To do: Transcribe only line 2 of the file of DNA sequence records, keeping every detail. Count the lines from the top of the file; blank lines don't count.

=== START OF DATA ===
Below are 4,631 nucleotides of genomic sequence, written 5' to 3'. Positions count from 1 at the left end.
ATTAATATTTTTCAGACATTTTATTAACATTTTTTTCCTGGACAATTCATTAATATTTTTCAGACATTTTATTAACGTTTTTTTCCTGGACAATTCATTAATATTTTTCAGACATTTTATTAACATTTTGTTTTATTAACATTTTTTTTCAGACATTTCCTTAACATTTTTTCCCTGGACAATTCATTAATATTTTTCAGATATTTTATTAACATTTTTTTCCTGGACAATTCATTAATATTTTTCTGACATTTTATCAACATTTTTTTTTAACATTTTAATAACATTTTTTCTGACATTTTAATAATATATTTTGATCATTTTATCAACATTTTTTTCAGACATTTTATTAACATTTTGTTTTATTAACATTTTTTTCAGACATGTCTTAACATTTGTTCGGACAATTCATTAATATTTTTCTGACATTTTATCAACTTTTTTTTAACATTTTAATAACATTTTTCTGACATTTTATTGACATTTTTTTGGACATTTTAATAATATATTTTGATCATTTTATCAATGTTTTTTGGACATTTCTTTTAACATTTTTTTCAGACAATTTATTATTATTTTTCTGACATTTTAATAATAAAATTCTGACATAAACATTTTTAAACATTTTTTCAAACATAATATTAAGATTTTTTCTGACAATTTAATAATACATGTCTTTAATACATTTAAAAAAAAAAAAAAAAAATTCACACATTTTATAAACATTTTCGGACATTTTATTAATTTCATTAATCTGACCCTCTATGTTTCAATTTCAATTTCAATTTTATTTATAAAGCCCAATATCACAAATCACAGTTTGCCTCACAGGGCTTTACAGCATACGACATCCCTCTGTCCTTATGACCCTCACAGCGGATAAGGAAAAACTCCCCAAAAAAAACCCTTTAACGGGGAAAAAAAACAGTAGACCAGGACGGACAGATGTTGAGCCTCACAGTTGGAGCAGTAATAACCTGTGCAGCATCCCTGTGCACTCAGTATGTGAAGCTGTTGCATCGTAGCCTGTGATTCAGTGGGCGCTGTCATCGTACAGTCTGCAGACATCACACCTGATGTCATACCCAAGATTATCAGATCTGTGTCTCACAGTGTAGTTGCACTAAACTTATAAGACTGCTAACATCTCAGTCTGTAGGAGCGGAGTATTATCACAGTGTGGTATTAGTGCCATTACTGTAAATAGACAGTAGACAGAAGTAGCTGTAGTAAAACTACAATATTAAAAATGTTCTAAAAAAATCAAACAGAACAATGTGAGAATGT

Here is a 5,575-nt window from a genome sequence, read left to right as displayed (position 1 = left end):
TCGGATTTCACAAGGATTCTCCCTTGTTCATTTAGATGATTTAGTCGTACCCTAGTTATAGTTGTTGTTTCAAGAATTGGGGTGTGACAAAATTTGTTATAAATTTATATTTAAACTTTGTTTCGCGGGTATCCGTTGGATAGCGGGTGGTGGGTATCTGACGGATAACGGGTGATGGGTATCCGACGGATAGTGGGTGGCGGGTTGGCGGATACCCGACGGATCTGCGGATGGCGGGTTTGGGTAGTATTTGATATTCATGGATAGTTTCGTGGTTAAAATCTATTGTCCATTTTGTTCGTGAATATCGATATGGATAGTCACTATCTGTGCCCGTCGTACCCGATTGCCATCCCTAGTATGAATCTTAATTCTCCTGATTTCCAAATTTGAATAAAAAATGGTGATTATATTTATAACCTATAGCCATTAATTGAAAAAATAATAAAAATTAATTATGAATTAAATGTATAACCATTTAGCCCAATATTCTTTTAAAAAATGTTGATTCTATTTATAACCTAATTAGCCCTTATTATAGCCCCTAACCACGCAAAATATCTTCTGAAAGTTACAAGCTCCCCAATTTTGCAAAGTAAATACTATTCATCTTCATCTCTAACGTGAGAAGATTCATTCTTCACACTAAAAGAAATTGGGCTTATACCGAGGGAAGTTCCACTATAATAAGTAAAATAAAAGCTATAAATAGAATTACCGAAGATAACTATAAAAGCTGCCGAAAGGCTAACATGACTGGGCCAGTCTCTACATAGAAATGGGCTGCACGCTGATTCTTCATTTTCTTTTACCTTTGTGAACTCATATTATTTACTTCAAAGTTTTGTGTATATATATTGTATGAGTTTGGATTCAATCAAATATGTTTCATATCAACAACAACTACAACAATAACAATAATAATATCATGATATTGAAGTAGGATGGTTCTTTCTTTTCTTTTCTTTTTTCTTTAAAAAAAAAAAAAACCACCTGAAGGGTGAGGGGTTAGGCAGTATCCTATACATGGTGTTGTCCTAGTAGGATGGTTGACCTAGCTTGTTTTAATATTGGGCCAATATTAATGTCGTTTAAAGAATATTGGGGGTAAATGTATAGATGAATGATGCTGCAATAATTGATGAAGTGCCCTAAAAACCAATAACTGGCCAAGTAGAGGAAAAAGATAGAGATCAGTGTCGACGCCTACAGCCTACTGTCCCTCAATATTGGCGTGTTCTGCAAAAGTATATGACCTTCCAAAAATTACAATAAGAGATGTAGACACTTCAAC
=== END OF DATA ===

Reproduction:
ATTAATATTTTTCAGACATTTTATTAACATTTTTTTCCTGGACAATTCATTAATATTTTTCAGACATTTTATTAACGTTTTTTTCCTGGACAATTCATTAATATTTTTCAGACATTTTATTAACATTTTGTTTTATTAACATTTTTTTTCAGACATTTCCTTAACATTTTTTCCCTGGACAATTCATTAATATTTTTCAGATATTTTATTAACATTTTTTTCCTGGACAATTCATTAATATTTTTCTGACATTTTATCAACATTTTTTTTTAACATTTTAATAACATTTTTTCTGACATTTTAATAATATATTTTGATCATTTTATCAACATTTTTTTCAGACATTTTATTAACATTTTGTTTTATTAACATTTTTTTCAGACATGTCTTAACATTTGTTCGGACAATTCATTAATATTTTTCTGACATTTTATCAACTTTTTTTTAACATTTTAATAACATTTTTCTGACATTTTATTGACATTTTTTTGGACATTTTAATAATATATTTTGATCATTTTATCAATGTTTTTTGGACATTTCTTTTAACATTTTTTTCAGACAATTTATTATTATTTTTCTGACATTTTAATAATAAAATTCTGACATAAACATTTTTAAACATTTTTTCAAACATAATATTAAGATTTTTTCTGACAATTTAATAATACATGTCTTTAATACATTTAAAAAAAAAAAAAAAAAATTCACACATTTTATAAACATTTTCGGACATTTTATTAATTTCATTAATCTGACCCTCTATGTTTCAATTTCAATTTCAATTTTATTTATAAAGCCCAATATCACAAATCACAGTTTGCCTCACAGGGCTTTACAGCATACGACATCCCTCTGTCCTTATGACCCTCACAGCGGATAAGGAAAAACTCCCCAAAAAAAACCCTTTAACGGGGAAAAAAAACAGTAGACCAGGACGGACAGATGTTGAGCCTCACAGTTGGAGCAGTAATAACCTGTGCAGCATCCCTGTGCACTCAGTATGTGAAGCTGTTGCATCGTAGCCTGTGATTCAGTGGGCGCTGTCATCGTACAGTCTGCAGACATCACACCTGATGTCATACCCAAGATTATCAGATCTGTGTCTCACAGTGTAGTTGCACTAAACTTATAAGACTGCTAACATCTCAGTCTGTAGGAGCGGAGTATTATCACAGTGTGGTATTAGTGCCATTACTGTAAATAGACAGTAGACAGAAGTAGCTGTAGTAAAACTACAATATTAAAAATGTTCTAAAAAAATCAAACAGAACAATGTGAGAATGT